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If multitasking harms us, I’m mortally wounded

Submitted by on Tuesday, 25 August 2009 4 Comments

Think you’re doing more because  you’re doing more at once?

Think again. If you can. You might not be able to if a new study is right when it contends that multitaskers are actually worse at switching mental gears.

The research was published this week in “Proceedings of the National Academy of Sciences,” a journal covering biological, physical and social sciences. Hmm. Sounds like multitasking to me.

According to the study, multitaskers eventually lose their ability to filter out the mental noise of the chirping irrelevancies in our lives. Sort of like when a boss busted me with TweetDeck beeping in the other day. Honestly, I was listening.

The research, conducted at Stanford University, looked mainly at use of electronic media – the folks who “check their e-mail while talking on the phone and sneaking in some online shopping,” according to CNN.

I’m still trying to figure out how to do that, because it might be a helpful skill. I think I can now if I talk on the landline, check email on the Blackberry and cybershop the old-fashioned way. I’m thinking of hooking up my desktop computer atgain  so I can check a few news sites while I’m at it, now that we have a wireless network that would let me run two stations at once.

Ay, but that’s not good, the experts say. It leads to a long-term inability to focus – kind of like the one I experienced in the previous paragraph as my two-computer fantasy took over my  brain.

“You’re being flooded with too much information and you can’t selectively filter out quickly which is important and which is not important,” David W. Goodman, M.D., the director of the Adult Attention Deficit Disorder Center of Maryland, told CNN. “It only takes a fraction of a second for you to take your eyes off the road and miss the guy making a right-hand turn into your lane.”

I’ll concede that information flooding has caused long-term erosion in my case, but it wasn’t electronic media that did it.

It was a previous job working for an online news site, where the police scanner or instant message quickly made the previous minute’s priorities irrelevant. The morning’s to-d0 list? Toss it. I still had items that had been pending for more than a year when I left that job.

I’ve had to work  hard in the past  year to pull myself back, reverting – gasp! – to good old-fashioned paper lists. They’re quaint in a way, but they work. I’ve also had to limit my social media time, not because it’s a distraction but because it’s such a pleasant diversion.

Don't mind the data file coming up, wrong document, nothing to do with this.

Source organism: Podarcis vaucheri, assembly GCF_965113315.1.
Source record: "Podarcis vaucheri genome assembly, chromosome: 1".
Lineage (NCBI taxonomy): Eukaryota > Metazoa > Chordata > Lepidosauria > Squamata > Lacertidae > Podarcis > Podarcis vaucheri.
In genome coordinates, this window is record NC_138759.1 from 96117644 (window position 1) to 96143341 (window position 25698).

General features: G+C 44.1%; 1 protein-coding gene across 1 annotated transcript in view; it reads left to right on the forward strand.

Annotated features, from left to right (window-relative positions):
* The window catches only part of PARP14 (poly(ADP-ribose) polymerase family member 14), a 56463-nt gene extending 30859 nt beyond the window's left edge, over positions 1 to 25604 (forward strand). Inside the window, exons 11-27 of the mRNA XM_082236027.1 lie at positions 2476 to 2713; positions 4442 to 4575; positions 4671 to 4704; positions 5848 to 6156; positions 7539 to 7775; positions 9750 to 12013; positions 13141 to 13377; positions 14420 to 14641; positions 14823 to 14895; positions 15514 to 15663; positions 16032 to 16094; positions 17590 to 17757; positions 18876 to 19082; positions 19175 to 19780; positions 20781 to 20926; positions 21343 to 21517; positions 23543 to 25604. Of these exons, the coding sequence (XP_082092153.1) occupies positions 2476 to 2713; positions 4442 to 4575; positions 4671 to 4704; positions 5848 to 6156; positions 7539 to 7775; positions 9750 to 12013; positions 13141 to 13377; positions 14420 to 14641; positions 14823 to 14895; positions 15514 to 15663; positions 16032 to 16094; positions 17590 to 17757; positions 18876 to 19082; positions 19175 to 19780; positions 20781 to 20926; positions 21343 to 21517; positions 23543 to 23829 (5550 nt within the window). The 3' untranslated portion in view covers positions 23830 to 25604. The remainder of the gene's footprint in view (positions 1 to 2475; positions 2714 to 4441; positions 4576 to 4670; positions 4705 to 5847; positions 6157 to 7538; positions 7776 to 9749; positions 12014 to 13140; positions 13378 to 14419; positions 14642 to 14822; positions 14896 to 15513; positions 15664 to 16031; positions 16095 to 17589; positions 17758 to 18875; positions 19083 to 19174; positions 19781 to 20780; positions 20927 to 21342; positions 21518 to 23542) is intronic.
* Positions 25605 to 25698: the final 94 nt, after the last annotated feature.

None of those techniques works when it comes to housework, though. I just can’t muster up the same sense of deadline urgency for cleaning the toilet that I can for finishing an article.

At least now I know why: Multitasking has damaged me. Deal with the dirty house, Dad. I’m defective.

Copyright 2009 Debra Legg. All rights reserved.

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  • Adam said:

    “Aston-Jones says that it’s unclear if some people are drawn to multitasking because that’s the way their brain works, or if multitasking itself causes changes in the brain. And it’s not clear if the brain changes caused by switching attention from YouTube to Google to Twitter and then back to your iPhone — if that is what is occurring — are easily reversed.”

    I used to multitask a lot. I would have several IM windows going at a time while watching TV, listening to music and surfing the web. Well it does make it hard to focus on a task, but I’ll tell you it’s not irreversible at all. The brain gets used to what it does. It’s about making a decision on how you want to use it and just do it. I can’t wait for the follow up story. I’m sure their years of research will pay off, but I’m also sure it will be useless much like this article was.

  • mushroom said:

    some people, like myself, HAVE to multitask — it’s the way my brain works… i perform better when i’m multitasking, i dont care what this ‘test’ says

    in the middle of working, i’ll check web sites, i’ll listen to music, i’ll play on the internet, the brief interruption allows me to better concentrate on my work, otherwise my brain “gets bored” and when my brain “gets bored”, it gets angry.

    i wonder if these tests included full mental evaluations of the test subjects, or they just “assume” that every has the same mental conditions.

    i hate these kinds of things, cuz they never apply to me and they paint everyone with such a broad brush

  • MtnMom said:

    Mercy! Then there’s folks like me who close their FaceBook accout because so many faces with so much to say all at one time is information overload.

    Analyze that and get back to me folks. =\

  • Debra said:

    It probably means you’re smarter than those of us who still try to keep up on all of it. Though I’ll miss you there!